Saying goodbye is never easy.
For many, the comfort of television is knowing that no matter when you plop down on the couch, you can find something you enjoy. You can watch live sports, catch the local and national news, and dive into endless reruns of crime procedurals, buddy sitcoms and fantasy shows.
In the past, the only way to do so was by subscribing to cable or satellite. But the way people watch television is changing.
As streaming services and Internet entertainment becomes more popular, and cable television more and more expensive, people are “cutting the cord” to traditional TV.
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Internet services can not completely replicate the offerings that cable provides. But with some planning, people can ensure that they’re watching their favorite shows and sports, while saving money at the same time.
“People are paying $115 per month, just for television. That’s a lot,” said Patric Welch, Greenwood technology expert and owner of Noobie. “But you have to have the mentality that you’re going to give something up. You want to save money, then you’re going to have to do your part. There’s going to be some show, some program that you won’t get, and you have to be OK with that.”
Cable is still the overwhelming way that people get TV. Last year, 81 percent of all households were subscribers, according to a 2015 report by Leichtman Research Group on media.
Still, that number is slowly drooping. Pay television subscribers made up 87 percent of all households in the U.S. in 2010.
At the same time, Internet-delivered services are on the rise, according to Leichtman Research Group. Fewer than 20 percent of all households had pay video-on-demand via the Internet in 2010, while that number jumped to more than half all houses last year.
People get an average of 215 channels through their cable, according to the Leichtman Research Group. But surveys showed they only watched 26 channels in a given month.
That means that they are paying for nearly 200 channels that they never watch.
“There’s no nirvana to call up cable and satellite and say, ‘Cancel everything except sports.’ You end up getting 100 channels that you don’t necessarily want,” Welch said.
As owner of Noobie, Welch offers technology services instructing people on what to do if they want to cut the cord. He has given presentations at libraries throughout Johnson County as well as Columbus.
“It’s my most popular class. When I go to local libraries, I usually get 20 people to show up for a class. With this one, I get more than 80,” he said. “There’s definitely an interest, just from the cost.”
To help people figure out if cord-cutting is right for them, Welch shared some of his tips to make the transition as painless as possible.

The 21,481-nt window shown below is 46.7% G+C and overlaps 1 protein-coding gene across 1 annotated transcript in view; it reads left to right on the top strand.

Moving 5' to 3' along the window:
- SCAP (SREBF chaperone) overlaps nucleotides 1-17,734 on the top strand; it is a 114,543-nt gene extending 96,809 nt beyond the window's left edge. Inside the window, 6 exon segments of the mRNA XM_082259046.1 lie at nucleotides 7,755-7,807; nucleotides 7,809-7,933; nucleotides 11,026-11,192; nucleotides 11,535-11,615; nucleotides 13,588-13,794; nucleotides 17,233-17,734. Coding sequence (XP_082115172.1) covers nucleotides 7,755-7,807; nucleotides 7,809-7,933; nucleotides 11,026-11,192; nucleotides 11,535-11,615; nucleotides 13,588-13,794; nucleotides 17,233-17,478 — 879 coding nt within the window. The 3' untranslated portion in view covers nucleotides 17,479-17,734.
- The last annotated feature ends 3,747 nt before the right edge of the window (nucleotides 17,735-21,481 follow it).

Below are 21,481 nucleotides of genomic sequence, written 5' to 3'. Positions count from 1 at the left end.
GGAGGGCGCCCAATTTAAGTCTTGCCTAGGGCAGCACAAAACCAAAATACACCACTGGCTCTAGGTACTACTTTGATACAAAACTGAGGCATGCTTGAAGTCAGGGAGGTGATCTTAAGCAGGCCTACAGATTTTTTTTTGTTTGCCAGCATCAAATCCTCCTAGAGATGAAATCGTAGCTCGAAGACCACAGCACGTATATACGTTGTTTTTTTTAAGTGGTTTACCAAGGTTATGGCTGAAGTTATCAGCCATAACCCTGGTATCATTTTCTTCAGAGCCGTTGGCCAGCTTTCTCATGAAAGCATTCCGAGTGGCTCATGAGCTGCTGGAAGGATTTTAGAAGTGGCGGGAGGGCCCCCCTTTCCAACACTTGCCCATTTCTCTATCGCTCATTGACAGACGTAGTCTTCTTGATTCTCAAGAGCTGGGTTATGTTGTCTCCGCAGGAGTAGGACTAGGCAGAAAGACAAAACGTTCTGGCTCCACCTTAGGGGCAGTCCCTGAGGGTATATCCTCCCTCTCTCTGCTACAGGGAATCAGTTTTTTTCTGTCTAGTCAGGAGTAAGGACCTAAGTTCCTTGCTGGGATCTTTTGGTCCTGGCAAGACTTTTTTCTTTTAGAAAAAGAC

Figure out what you watch:
When Welch advises people on whether or not to cut the cord, he first recommends they take a week to pay attention to what they watch.“I tell them to jot down all of the shows they watch, and what network or channel they’re on,” he said. “For maybe the older viewers trying to cut the cord, there’s going to be the element of giving something up. I know almost no way around that.”
The streaming services and on-demand video will not be able to offer all of the live shows that you’re used to.
“If you can’t find it on Hulu, past seasons on Netflix or SlingTV, and that’s your deal-breaker, you’re going to have a hard time moving forward,” Welch said.
Think about sports, news
The biggest difficulty for people will be the lack of live news and sports, Welch said.“If your sports team isn’t on ABC, NBC, CBS, Fox, where you can get the games on an antennae, then you’re not going to be able to watch them,” Welch said.Adding confusion to the process is the fact that channels such as Big Ten Network and NBC Sports have apps that viewers can download to watch live.
But those applications still require a cable or satellite subscription to use, Welch said.
“You’re going to have to figure out what you’re going to give up,” he said. “You need to ask if you really need to watch all of these shows on your list.”
Start with the basics
If you’re planning on getting rid of cable or satellite, but still want to watch local news, network television and some sports, your television is already equipped to handle that.All people need is a simple antenna — the iconic “bunny ears” — to pick up those digital channels, Welch said.Those channels are free to the public. The only equipment you’d need is an antenna if you don’t already own one, and models range from $12 for basics up to $50 for more powerful versions.